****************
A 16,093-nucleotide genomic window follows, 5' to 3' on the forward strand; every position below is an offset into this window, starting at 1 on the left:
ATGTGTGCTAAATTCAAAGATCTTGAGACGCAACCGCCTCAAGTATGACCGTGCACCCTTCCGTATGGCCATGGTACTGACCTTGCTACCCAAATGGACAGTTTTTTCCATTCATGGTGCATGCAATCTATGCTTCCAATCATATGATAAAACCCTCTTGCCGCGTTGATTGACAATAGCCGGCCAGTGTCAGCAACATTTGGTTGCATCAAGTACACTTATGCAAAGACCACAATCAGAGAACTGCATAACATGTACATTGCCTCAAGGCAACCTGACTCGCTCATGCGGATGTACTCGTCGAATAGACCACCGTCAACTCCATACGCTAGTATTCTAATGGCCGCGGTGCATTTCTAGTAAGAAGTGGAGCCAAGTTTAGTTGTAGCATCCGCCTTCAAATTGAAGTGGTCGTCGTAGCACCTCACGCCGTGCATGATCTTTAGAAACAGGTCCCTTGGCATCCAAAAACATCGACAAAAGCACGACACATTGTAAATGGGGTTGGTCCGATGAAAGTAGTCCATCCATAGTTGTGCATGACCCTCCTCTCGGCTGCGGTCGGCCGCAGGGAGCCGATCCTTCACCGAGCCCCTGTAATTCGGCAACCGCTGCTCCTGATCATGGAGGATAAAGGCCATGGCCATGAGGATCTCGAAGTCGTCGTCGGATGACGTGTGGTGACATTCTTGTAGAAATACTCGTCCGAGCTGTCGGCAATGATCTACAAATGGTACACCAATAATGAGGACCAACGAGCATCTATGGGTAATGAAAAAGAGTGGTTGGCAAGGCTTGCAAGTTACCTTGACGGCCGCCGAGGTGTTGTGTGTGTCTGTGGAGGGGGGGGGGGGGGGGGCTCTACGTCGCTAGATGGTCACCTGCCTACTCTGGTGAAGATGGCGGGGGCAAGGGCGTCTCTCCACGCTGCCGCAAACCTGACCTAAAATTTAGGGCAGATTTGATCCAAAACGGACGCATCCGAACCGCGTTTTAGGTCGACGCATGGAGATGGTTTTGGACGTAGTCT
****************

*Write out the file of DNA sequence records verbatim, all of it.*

A 16,093-nucleotide genomic window follows, 5' to 3' on the forward strand; every position below is an offset into this window, starting at 1 on the left:
ATGTGTGCTAAATTCAAAGATCTTGAGACGCAACCGCCTCAAGTATGACCGTGCACCCTTCCGTATGGCCATGGTACTGACCTTGCTACCCAAATGGACAGTTTTTTCCATTCATGGTGCATGCAATCTATGCTTCCAATCATATGATAAAACCCTCTTGCCGCGTTGATTGACAATAGCCGGCCAGTGTCAGCAACATTTGGTTGCATCAAGTACACTTATGCAAAGACCACAATCAGAGAACTGCATAACATGTACATTGCCTCAAGGCAACCTGACTCGCTCATGCGGATGTACTCGTCGAATAGACCACCGTCAACTCCATACGCTAGTATTCTAATGGCCGCGGTGCATTTCTAGTAAGAAGTGGAGCCAAGTTTAGTTGTAGCATCCGCCTTCAAATTGAAGTGGTCGTCGTAGCACCTCACGCCGTGCATGATCTTTAGAAACAGGTCCCTTGGCATCCAAAAACATCGACAAAAGCACGACACATTGTAAATGGGGTTGGTCCGATGAAAGTAGTCCATCCATAGTTGTGCATGACCCTCCTCTCGGCTGCGGTCGGCCGCAGGGAGCCGATCCTTCACCGAGCCCCTGTAATTCGGCAACCGCTGCTCCTGATCATGGAGGATAAAGGCCATGGCCATGAGGATCTCGAAGTCGTCGTCGGATGACGTGTGGTGACATTCTTGTAGAAATACTCGTCCGAGCTGTCGGCAATGATCTACAAATGGTACACCAATAATGAGGACCAACGAGCATCTATGGGTAATGAAAAAGAGTGGTTGGCAAGGCTTGCAAGTTACCTTGACGGCCGCCGAGGTGTTGTGTGTGTCTGTGGAGGGGGGGGGGGGGGGGGCTCTACGTCGCTAGATGGTCACCTGCCTACTCTGGTGAAGATGGCGGGGGCAAGGGCGTCTCTCCACGCTGCCGCAAACCTGACCTAAAATTTAGGGCAGATTTGATCCAAAACGGACGCATCCGAACCGCGTTTTAGGTCGACGCATGGAGATGGTTTTGGACGTAGTCT